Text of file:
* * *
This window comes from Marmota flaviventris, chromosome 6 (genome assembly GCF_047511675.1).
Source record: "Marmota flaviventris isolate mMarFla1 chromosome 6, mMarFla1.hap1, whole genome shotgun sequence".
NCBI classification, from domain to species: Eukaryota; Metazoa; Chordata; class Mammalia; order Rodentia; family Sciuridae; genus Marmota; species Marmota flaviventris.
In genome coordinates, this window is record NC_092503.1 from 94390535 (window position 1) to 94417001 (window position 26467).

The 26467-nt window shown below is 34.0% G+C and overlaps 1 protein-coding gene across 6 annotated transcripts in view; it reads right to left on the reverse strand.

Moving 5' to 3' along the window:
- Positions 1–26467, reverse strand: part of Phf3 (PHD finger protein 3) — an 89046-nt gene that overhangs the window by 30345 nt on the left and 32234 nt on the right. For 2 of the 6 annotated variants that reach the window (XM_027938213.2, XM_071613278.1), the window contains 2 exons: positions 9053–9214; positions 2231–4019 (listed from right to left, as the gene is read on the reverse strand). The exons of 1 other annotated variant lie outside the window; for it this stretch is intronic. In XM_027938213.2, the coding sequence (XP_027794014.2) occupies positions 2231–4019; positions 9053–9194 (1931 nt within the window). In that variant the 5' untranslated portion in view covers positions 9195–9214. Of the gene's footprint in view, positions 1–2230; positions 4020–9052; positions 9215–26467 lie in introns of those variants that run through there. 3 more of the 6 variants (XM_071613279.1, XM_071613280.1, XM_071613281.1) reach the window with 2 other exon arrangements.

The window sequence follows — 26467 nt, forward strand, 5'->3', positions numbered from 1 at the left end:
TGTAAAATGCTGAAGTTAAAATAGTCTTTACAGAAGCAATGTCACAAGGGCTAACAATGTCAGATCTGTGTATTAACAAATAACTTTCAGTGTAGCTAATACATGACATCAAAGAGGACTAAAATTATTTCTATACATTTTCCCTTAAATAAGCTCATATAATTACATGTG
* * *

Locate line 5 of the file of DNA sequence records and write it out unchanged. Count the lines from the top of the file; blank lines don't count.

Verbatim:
The 26467-nt window shown below is 34.0% G+C and overlaps 1 protein-coding gene across 6 annotated transcripts in view; it reads right to left on the reverse strand.